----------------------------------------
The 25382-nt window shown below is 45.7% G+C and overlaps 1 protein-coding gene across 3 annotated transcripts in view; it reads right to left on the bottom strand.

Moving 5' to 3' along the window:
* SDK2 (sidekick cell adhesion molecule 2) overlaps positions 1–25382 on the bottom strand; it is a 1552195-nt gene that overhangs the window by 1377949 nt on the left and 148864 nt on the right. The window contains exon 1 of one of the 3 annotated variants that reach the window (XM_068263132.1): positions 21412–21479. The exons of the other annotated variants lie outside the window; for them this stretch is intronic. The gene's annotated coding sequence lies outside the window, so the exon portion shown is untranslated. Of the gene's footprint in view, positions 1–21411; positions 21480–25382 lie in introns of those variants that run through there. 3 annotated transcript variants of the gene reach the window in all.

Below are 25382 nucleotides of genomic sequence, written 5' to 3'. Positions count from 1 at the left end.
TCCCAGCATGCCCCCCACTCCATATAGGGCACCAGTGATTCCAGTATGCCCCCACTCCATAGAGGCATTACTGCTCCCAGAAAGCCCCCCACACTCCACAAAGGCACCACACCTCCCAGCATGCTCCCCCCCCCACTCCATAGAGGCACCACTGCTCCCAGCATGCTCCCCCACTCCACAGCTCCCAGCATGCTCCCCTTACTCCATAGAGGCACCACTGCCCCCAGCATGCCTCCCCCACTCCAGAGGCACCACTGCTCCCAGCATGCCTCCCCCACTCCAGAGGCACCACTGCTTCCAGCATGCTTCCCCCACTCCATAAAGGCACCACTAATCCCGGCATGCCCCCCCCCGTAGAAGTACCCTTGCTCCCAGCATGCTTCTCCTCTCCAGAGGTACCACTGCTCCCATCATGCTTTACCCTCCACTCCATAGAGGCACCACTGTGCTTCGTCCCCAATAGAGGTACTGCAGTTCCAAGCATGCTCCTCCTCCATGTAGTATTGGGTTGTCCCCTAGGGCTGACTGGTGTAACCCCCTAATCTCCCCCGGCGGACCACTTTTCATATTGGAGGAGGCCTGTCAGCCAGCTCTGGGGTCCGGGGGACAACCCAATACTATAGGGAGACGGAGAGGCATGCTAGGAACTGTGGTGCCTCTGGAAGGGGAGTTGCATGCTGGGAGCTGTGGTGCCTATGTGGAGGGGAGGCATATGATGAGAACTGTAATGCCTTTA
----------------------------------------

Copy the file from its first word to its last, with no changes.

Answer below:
The 25382-nt window shown below is 45.7% G+C and overlaps 1 protein-coding gene across 3 annotated transcripts in view; it reads right to left on the bottom strand.

Moving 5' to 3' along the window:
* SDK2 (sidekick cell adhesion molecule 2) overlaps positions 1–25382 on the bottom strand; it is a 1552195-nt gene that overhangs the window by 1377949 nt on the left and 148864 nt on the right. The window contains exon 1 of one of the 3 annotated variants that reach the window (XM_068263132.1): positions 21412–21479. The exons of the other annotated variants lie outside the window; for them this stretch is intronic. The gene's annotated coding sequence lies outside the window, so the exon portion shown is untranslated. Of the gene's footprint in view, positions 1–21411; positions 21480–25382 lie in introns of those variants that run through there. 3 annotated transcript variants of the gene reach the window in all.

Below are 25382 nucleotides of genomic sequence, written 5' to 3'. Positions count from 1 at the left end.
TCCCAGCATGCCCCCCACTCCATATAGGGCACCAGTGATTCCAGTATGCCCCCACTCCATAGAGGCATTACTGCTCCCAGAAAGCCCCCCACACTCCACAAAGGCACCACACCTCCCAGCATGCTCCCCCCCCCACTCCATAGAGGCACCACTGCTCCCAGCATGCTCCCCCACTCCACAGCTCCCAGCATGCTCCCCTTACTCCATAGAGGCACCACTGCCCCCAGCATGCCTCCCCCACTCCAGAGGCACCACTGCTCCCAGCATGCCTCCCCCACTCCAGAGGCACCACTGCTTCCAGCATGCTTCCCCCACTCCATAAAGGCACCACTAATCCCGGCATGCCCCCCCCCGTAGAAGTACCCTTGCTCCCAGCATGCTTCTCCTCTCCAGAGGTACCACTGCTCCCATCATGCTTTACCCTCCACTCCATAGAGGCACCACTGTGCTTCGTCCCCAATAGAGGTACTGCAGTTCCAAGCATGCTCCTCCTCCATGTAGTATTGGGTTGTCCCCTAGGGCTGACTGGTGTAACCCCCTAATCTCCCCCGGCGGACCACTTTTCATATTGGAGGAGGCCTGTCAGCCAGCTCTGGGGTCCGGGGGACAACCCAATACTATAGGGAGACGGAGAGGCATGCTAGGAACTGTGGTGCCTCTGGAAGGGGAGTTGCATGCTGGGAGCTGTGGTGCCTATGTGGAGGGGAGGCATATGATGAGAACTGTAATGCCTTTA